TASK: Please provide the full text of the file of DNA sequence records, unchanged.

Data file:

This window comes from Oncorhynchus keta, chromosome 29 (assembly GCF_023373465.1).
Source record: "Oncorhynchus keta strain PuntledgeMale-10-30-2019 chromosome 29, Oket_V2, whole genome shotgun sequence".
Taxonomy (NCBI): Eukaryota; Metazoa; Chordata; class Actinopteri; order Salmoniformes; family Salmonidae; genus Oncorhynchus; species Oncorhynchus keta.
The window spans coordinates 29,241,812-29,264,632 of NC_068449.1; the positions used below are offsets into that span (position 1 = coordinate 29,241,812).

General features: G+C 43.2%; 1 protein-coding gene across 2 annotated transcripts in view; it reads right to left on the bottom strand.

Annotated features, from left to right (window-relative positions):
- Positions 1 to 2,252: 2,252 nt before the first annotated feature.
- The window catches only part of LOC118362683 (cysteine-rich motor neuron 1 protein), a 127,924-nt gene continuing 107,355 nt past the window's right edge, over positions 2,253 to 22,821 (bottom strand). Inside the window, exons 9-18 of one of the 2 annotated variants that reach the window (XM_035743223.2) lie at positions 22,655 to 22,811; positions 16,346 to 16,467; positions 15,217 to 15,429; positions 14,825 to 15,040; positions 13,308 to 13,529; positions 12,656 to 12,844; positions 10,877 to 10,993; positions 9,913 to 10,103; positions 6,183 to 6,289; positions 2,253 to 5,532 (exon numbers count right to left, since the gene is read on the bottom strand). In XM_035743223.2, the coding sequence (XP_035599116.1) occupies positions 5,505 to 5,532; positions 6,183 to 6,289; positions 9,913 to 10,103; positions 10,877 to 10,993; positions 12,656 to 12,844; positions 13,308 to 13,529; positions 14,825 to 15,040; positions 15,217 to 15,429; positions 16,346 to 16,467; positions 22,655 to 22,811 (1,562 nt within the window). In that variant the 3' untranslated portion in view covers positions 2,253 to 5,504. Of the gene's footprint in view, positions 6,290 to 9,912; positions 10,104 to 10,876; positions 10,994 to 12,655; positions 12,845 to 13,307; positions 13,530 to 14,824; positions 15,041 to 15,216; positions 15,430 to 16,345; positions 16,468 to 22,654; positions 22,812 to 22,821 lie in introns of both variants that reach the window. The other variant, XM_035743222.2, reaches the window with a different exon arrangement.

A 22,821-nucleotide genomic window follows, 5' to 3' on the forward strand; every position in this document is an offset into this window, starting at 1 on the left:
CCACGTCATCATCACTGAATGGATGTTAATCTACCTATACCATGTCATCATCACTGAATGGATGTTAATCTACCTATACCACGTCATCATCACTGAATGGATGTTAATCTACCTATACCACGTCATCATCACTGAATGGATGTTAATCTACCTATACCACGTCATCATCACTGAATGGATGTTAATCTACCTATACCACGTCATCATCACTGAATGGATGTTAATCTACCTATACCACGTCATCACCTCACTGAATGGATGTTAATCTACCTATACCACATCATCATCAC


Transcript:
This window comes from Oncorhynchus keta, chromosome 29 (assembly GCF_023373465.1).
Source record: "Oncorhynchus keta strain PuntledgeMale-10-30-2019 chromosome 29, Oket_V2, whole genome shotgun sequence".
Taxonomy (NCBI): Eukaryota; Metazoa; Chordata; class Actinopteri; order Salmoniformes; family Salmonidae; genus Oncorhynchus; species Oncorhynchus keta.
The window spans coordinates 29,241,812-29,264,632 of NC_068449.1; the positions used below are offsets into that span (position 1 = coordinate 29,241,812).

General features: G+C 43.2%; 1 protein-coding gene across 2 annotated transcripts in view; it reads right to left on the bottom strand.

Annotated features, from left to right (window-relative positions):
- Positions 1 to 2,252: 2,252 nt before the first annotated feature.
- The window catches only part of LOC118362683 (cysteine-rich motor neuron 1 protein), a 127,924-nt gene continuing 107,355 nt past the window's right edge, over positions 2,253 to 22,821 (bottom strand). Inside the window, exons 9-18 of one of the 2 annotated variants that reach the window (XM_035743223.2) lie at positions 22,655 to 22,811; positions 16,346 to 16,467; positions 15,217 to 15,429; positions 14,825 to 15,040; positions 13,308 to 13,529; positions 12,656 to 12,844; positions 10,877 to 10,993; positions 9,913 to 10,103; positions 6,183 to 6,289; positions 2,253 to 5,532 (exon numbers count right to left, since the gene is read on the bottom strand). In XM_035743223.2, the coding sequence (XP_035599116.1) occupies positions 5,505 to 5,532; positions 6,183 to 6,289; positions 9,913 to 10,103; positions 10,877 to 10,993; positions 12,656 to 12,844; positions 13,308 to 13,529; positions 14,825 to 15,040; positions 15,217 to 15,429; positions 16,346 to 16,467; positions 22,655 to 22,811 (1,562 nt within the window). In that variant the 3' untranslated portion in view covers positions 2,253 to 5,504. Of the gene's footprint in view, positions 6,290 to 9,912; positions 10,104 to 10,876; positions 10,994 to 12,655; positions 12,845 to 13,307; positions 13,530 to 14,824; positions 15,041 to 15,216; positions 15,430 to 16,345; positions 16,468 to 22,654; positions 22,812 to 22,821 lie in introns of both variants that reach the window. The other variant, XM_035743222.2, reaches the window with a different exon arrangement.

A 22,821-nucleotide genomic window follows, 5' to 3' on the forward strand; every position in this document is an offset into this window, starting at 1 on the left:
CCACGTCATCATCACTGAATGGATGTTAATCTACCTATACCATGTCATCATCACTGAATGGATGTTAATCTACCTATACCACGTCATCATCACTGAATGGATGTTAATCTACCTATACCACGTCATCATCACTGAATGGATGTTAATCTACCTATACCACGTCATCATCACTGAATGGATGTTAATCTACCTATACCACGTCATCATCACTGAATGGATGTTAATCTACCTATACCACGTCATCACCTCACTGAATGGATGTTAATCTACCTATACCACATCATCATCAC